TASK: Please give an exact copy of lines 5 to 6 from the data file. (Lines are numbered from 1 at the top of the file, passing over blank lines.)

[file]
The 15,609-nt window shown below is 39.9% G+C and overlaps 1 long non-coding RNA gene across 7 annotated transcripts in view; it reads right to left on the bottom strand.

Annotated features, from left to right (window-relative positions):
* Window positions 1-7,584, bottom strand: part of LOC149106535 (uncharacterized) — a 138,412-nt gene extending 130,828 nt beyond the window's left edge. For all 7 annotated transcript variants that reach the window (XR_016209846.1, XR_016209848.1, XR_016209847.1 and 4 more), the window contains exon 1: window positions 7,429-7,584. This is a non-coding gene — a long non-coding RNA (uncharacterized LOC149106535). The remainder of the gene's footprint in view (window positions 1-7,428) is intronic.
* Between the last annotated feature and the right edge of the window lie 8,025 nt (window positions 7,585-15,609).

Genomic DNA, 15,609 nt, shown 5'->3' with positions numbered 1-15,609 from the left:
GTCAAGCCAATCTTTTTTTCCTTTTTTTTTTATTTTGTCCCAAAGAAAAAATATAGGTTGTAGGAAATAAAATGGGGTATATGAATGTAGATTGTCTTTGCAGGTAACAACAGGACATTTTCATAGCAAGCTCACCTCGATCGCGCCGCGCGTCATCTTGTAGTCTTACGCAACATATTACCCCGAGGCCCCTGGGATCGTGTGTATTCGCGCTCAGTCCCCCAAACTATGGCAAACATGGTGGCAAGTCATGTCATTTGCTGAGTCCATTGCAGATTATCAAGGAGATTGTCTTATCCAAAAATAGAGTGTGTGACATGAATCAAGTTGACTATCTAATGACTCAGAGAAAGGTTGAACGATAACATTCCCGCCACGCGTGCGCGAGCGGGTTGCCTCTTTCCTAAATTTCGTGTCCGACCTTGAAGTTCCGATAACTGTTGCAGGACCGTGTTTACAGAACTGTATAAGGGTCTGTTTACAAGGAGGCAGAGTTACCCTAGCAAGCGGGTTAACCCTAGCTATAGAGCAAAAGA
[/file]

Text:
Genomic DNA, 15,609 nt, shown 5'->3' with positions numbered 1-15,609 from the left:
GTCAAGCCAATCTTTTTTTCCTTTTTTTTTTATTTTGTCCCAAAGAAAAAATATAGGTTGTAGGAAATAAAATGGGGTATATGAATGTAGATTGTCTTTGCAGGTAACAACAGGACATTTTCATAGCAAGCTCACCTCGATCGCGCCGCGCGTCATCTTGTAGTCTTACGCAACATATTACCCCGAGGCCCCTGGGATCGTGTGTATTCGCGCTCAGTCCCCCAAACTATGGCAAACATGGTGGCAAGTCATGTCATTTGCTGAGTCCATTGCAGATTATCAAGGAGATTGTCTTATCCAAAAATAGAGTGTGTGACATGAATCAAGTTGACTATCTAATGACTCAGAGAAAGGTTGAACGATAACATTCCCGCCACGCGTGCGCGAGCGGGTTGCCTCTTTCCTAAATTTCGTGTCCGACCTTGAAGTTCCGATAACTGTTGCAGGACCGTGTTTACAGAACTGTATAAGGGTCTGTTTACAAGGAGGCAGAGTTACCCTAGCAAGCGGGTTAACCCTAGCTATAGAGCAAAAGA